Skip to content

Understanding Subsurface Pressures

subsurface pressures

Estimated reading time: 3 minutes

subsurface pressures

Understanding Sub-surface Pressures

 

Understanding subsurface pressures and their effects on the hydrocarbon system is a key input into developing successful exploration strategies, efficient well planning and ensuring the safe and effective exploration and exploitation of petroleum reservoirs.  Pressure data is needed in well planning and to define exploration risk and new opportunities identified through lateral drainage and hydrodynamic traps. Therefore, understanding the various mechanisms and processes that create high pressure provides a good understanding for accurate pressure prediction. It uses all available data including drilling data and seismic data to provide optimal well location prediction as well. All these data are required for a successful and safe drilling project in any subsurface environment.

In addition to just understanding subsurface pressures, pressure measurement is also essential to optimise hydrocarbon recovery. While accurate formation pressure can be determined at almost any time in a well’s life cycle, pore pressure gradients are variable depending on subsurface temperature and pressure conditions. During the gradual change in pore pressure, also known as the transition zone, there is a change in pore pressure from hydrostatic to abnormal, or from abnormal to even a higher pressure.

Here are the 3 main types of pore pressure:

  • Normal pressure
  • Abnormal pressure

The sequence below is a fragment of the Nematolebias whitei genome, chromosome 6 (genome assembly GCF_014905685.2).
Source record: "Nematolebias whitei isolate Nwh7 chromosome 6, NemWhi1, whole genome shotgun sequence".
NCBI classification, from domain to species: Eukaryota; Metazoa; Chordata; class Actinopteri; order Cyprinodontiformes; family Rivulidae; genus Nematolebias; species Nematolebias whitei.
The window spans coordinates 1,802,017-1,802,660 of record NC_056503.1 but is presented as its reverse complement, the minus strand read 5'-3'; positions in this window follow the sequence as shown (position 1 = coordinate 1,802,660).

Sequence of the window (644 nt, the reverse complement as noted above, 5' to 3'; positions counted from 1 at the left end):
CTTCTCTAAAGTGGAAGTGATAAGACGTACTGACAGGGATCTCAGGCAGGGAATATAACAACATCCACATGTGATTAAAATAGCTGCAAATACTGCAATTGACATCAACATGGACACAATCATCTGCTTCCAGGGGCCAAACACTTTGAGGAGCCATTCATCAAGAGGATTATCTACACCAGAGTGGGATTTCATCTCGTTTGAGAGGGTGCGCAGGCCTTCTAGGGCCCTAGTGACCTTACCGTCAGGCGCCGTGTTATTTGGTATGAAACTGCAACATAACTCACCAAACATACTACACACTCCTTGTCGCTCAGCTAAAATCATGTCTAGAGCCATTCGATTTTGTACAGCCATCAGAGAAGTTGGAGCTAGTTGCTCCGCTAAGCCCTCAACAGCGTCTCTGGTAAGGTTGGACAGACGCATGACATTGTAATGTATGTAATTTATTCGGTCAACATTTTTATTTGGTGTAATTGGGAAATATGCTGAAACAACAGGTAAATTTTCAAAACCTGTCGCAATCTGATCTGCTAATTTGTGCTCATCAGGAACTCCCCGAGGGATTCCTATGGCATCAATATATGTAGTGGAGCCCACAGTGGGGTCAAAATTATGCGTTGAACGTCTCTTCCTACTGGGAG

• Under pressure

 

  • Normal pressure

The normal, predicted pressure for a given depth, or the pressure exerted per unit area by a column of freshwater from sea level to a given depth.  

The pore pressure of rocks that is considered normal in areas in which the change in pressure per unit of depth is equivalent to hydrostatic pressure. The normal hydrostatic pressure gradient for freshwater is 0.433 pounds per square inch per foot (psi/ft), or 9.792 kilopascals per meter (kPa/m), and 0.465 psi/ft for water with 100,000 ppm total dissolved solids (a typical Gulf Coast water), or 10.516 kPa/m.

 

  • Abnormal pressure

A subsurface condition in which the pore pressure of a geologic formation exceeds or is less than the expected or normal, formation pressure. When impermeable rocks such as shales are compacted rapidly, their pore fluids cannot always escape and must then support the total overlying rock column, leading to abnormally high formation pressures. Excess pressure, called overpressure or geopressure, can cause a well to blowout or become uncontrollable during drilling.

Abnormally high pressure might occur in areas where burial of water-filled sediments by an impermeable sediment such as clay was so rapid that fluids could not escape, and the pore pressure increased with deeper burial.

 

  • Under pressure

Pore pressure less than normal or hydrostatic pressure. Underpressure, or a zone of underpressure, is common in areas or formations that have had hydrocarbon production. Abnormally low pressure might occur in areas where fluids have been drained, such as a depleted hydrocarbon reservoir.

 


Understanding Sub-surface Pressures is a 3-day training course held from 21-23 October 2019 (Kuala Lumpur). The course will explain the relevance of pressure interpretation in exploration/production/drilling while offering insights into the relationship between pressure and subsurface geological conditions, including mechanisms which create abnormal pressures, and the role of lithology in maintaining and distributing excess pressure. The trainer will provide a summary of the challenges of high pressure sediments, with particular reference to all types of tectonic environments including thrust belts, with links throughout the course to subsurface challenges in SE Asia, especially Malay Basin, offshore north Borneo (Sarawak, Brunei and Sabah), Mahakam Delta and Gulf of Thailand.  

 

Understanding Sub-surface Pressures

 

HTML Snippets Powered By : XYZScripts.com